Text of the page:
• Effective electrical limits: This is the actual travel to be used for the measurement. The linearity values specified in the data sheet apply to this travel and continuous operation should only take place within these limits.
  • Total electrical limits: Within this range the wiper provides an output signal, but this signal usually does not change at the ends of the travel, but remains constant. This is a kind of "dead zone", which is designed in this way for technical or design reasons and is not available with all sensors.
  • Mechanical limits: The actual displacement that the position sensor can perform. Mechanical stops prevent the slider from moving beyond the resistance path on most models.

For many models, the mechanical travel corresponds to the complete electrical travel. This leaves only two of the three ranges described above. Although this simplifies the consideration, the effective electrical travel must still be adjusted to the application when installing the sensor. Otherwise, the described dead range falsifies the measurement results. Please observe the notes on the data sheets of the model you have selected.


Oil-filled transducers

Potentiometric displacement sensors with oil filling are available for applications with special requirements on the durability of the sensor. They are the right choice especially for recording measured values at measuring points in filthy, moist or even corrosive environments (salts, corrosive gases). Applications for these sensors are found in heavy industry such as shipbuilding, mines, steelworks, chemical plants and many more.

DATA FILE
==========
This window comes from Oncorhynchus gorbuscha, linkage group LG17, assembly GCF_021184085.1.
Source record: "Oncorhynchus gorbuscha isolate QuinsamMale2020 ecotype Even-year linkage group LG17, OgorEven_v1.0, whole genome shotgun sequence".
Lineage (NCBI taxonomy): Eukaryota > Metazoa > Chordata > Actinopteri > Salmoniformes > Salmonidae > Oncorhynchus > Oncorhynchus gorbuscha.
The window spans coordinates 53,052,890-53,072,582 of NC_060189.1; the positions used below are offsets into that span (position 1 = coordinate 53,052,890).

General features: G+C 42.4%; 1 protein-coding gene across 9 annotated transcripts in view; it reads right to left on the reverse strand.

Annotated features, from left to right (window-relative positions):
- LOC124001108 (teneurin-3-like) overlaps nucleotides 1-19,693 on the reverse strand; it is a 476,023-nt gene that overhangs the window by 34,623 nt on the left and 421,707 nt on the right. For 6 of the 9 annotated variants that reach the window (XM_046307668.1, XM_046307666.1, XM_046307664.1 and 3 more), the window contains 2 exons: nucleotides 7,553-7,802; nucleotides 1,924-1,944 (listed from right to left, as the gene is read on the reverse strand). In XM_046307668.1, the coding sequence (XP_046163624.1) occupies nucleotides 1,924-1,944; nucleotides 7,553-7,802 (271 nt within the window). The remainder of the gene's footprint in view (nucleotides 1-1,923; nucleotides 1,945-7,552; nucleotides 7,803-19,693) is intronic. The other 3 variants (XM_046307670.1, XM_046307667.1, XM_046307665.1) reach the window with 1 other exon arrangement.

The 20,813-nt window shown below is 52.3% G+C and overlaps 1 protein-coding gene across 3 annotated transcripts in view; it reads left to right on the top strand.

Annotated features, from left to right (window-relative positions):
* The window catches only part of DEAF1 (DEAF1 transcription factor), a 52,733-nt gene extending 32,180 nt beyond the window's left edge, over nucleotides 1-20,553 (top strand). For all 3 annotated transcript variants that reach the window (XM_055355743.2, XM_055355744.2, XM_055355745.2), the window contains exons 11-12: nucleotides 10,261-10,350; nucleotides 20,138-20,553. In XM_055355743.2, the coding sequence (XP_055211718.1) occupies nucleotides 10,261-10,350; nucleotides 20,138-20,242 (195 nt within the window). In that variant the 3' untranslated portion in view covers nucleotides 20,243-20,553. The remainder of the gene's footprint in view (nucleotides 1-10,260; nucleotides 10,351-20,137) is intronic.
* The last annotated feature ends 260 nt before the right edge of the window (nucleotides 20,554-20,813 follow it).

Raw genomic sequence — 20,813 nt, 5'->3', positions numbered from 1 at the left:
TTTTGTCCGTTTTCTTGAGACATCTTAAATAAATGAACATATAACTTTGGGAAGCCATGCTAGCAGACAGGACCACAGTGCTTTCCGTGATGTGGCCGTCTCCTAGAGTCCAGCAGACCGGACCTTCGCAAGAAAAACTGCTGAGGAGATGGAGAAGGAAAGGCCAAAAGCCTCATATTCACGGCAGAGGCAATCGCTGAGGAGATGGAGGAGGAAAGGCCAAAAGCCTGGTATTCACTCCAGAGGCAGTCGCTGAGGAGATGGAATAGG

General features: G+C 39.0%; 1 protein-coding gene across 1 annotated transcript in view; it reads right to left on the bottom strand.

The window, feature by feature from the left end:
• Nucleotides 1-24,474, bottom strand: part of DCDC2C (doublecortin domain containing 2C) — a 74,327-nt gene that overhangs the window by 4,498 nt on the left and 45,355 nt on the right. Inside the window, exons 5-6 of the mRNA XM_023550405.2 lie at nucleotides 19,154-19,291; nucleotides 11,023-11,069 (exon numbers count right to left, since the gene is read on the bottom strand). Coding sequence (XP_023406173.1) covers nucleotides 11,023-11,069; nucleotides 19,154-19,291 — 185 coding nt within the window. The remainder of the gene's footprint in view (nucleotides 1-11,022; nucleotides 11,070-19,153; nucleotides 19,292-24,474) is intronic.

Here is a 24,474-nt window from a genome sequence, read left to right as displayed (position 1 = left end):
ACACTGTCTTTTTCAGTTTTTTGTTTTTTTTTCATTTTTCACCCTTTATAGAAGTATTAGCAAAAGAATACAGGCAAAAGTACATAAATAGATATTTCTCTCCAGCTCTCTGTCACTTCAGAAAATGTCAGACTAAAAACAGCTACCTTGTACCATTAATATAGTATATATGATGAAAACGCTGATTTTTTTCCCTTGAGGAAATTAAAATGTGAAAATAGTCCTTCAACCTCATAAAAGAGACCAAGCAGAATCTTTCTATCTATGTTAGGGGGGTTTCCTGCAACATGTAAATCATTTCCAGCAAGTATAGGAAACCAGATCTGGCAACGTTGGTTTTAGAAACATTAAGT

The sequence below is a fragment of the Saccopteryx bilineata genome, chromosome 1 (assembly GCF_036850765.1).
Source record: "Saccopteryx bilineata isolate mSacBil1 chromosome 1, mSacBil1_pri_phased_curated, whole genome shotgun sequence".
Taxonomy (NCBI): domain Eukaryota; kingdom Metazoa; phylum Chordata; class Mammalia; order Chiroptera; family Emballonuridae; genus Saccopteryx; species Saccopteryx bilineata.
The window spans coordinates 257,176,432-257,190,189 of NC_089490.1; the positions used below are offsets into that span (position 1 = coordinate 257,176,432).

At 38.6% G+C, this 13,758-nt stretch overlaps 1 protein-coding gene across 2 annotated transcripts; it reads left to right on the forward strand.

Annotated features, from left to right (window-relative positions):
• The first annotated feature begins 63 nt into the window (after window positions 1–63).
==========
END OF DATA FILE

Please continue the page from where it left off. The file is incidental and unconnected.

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The simplest conversion of a longitudinal movement into a proportional electrical quantity can still be performed with potentiometric measuring systems. These are absolute measuring systems with a resolution better than 0.01 mm and the well-known advantage that the signals are immediately displayed again in the correct position if the power supply fails. Our linear potentiometers cover mechanical measuring distances up to 2000 mm.

Whether as probe with spring return, with ball joints to compensate lateral misalignment, as slide-guided version or for installation in hydraulic applications, they all have a very high-quality resistive element made of conductive plastic (exceptions are the oil-filled with wirewound element). And despite the variety and diversity of the products, some demanding applications require sensor adaptation.

We at MEGATRON are your partner for this adaptation process and accompany you during the product selection, up to the end of the life cycle of your application. Particularly with potentiometric sensors, special adaptations of the measuring paths, the assemblies and improvements in component precision are often required, because in demanding special applications such as in medical technology, the standard variants often do not meet all requirements.